Pubdate: Sat, 02 Dec 2017
Source: National Post (Canada)
Copyright: 2017 Canwest Publishing Inc.
Author: Marie-Danielle Smith
Page: A2


Poetic Riposte

OTTAWA - With the Liberal cannabis legalization bill now being debated
in the Senate, the Conservative Party's health critic used poetry
Friday to ask for sober second thought.

Marilyn Gladu implored the upper chamber to "keep our great country
safe from all the weed" Friday after the Senate's first debate on Bill
C-45, a federal framework for legal marijuana, got underway Thursday

The House of Commons passed the federal bill Monday. It must get
through an unpredictable Senate before it can become law. So far,
eight provinces and territories have unveiled plans ahead of the
government's July 1, 2018, deadline for Canadians to access legal pot.

Gladu laid out her party's concerns in verse before question period
Friday morning:

I want to protest an ill-thought out bill that is passing through
Parliament here on the Hill.

The bill that is bad is called C-45. It has so many flaws it just
should not survive.

The Grits will allow four pot plants in each dwelling, regardless of
how bad each place will be smelling.

With mold, ventilation as issues unplanned, this bill will not keep
pot from our children's hands.

There are more new infractions within this new rule that our courts
will be flooded, as will every school.

With drug impaired driving and challenges there, the doubling of
traffic deaths and Liberals do not care.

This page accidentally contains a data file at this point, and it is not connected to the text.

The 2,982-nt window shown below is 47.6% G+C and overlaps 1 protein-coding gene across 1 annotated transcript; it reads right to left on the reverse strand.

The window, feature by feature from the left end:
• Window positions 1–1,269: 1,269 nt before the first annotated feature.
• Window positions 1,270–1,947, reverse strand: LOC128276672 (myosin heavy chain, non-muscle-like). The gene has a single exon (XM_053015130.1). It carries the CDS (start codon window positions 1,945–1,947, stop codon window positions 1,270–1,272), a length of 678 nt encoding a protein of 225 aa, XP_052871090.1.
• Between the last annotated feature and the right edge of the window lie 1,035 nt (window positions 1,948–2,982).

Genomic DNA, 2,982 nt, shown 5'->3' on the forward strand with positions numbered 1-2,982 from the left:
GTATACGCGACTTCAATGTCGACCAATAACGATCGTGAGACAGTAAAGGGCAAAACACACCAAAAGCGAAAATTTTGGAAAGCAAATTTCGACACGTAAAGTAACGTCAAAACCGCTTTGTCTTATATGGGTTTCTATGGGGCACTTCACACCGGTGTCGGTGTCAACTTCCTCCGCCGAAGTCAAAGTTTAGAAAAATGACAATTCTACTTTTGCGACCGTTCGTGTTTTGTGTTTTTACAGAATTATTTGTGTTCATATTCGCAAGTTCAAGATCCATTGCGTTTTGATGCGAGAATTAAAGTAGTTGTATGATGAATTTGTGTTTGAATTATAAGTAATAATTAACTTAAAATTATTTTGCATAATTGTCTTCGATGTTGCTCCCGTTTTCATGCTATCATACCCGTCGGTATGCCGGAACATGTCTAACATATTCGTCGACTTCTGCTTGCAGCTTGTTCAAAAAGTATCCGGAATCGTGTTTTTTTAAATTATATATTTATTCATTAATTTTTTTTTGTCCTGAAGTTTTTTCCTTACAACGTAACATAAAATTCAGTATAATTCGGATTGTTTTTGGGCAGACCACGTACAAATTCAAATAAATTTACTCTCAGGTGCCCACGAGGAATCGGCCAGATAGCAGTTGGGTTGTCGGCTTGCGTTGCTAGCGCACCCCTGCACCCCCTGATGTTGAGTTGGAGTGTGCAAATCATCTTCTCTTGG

The provinces and the police in every town have all asked the Liberals
to slow this bill down.

With nearly 200 more days left 'til the day, nobody but our party
stands in the way.

We hope that the Senate will do its true deed, and keep our great
country safe from all the weed.

Tories have raised eyebrows with some of their arguments against
cannabis legislation.

Earlier this year, Gladu predicted children would become drug mules
under the Liberal policy. The bill exempts 12-to-17-year-olds from
criminal prosecution for the possession of up to five grams of pot.

Former Conservative Senate leader Claude Carignan raised the same
concern with the bill's sponsor, independent Sen. Tony Dean, on
Thursday, suggesting the bill would make it A-OK for kids to bring
joints to school hallways.

Dean said the government is trying to reduce youth consumption of
marijuana with public education, but avoid giving them criminal
records. The Canadian Tobacco Alcohol and Drugs survey found in 2015,
almost 29 per cent of 15-to-19-year-olds had tried pot at least once,
and more than 20 per cent had smoked in the past year.

Despite issues raised by his caucus and his own distaste for the bill,
Conservative leader Andrew Scheer has publicly acknowledged it would
be "very difficult" for a future Tory government to undo legalization
if Liberals succeed with what was one of their major campaign promises.

The Senate is separately debating a government bill that adds
penalties for drug-impaired driving.

Gladu's Friday statement was not the only recent attempt to sway
senators with poetry: rhymes were recently invoked as a last-ditch
plea for a Senate vote on the ill-fated national anthem bill. (And the
House has a storied history of political rhymes.)
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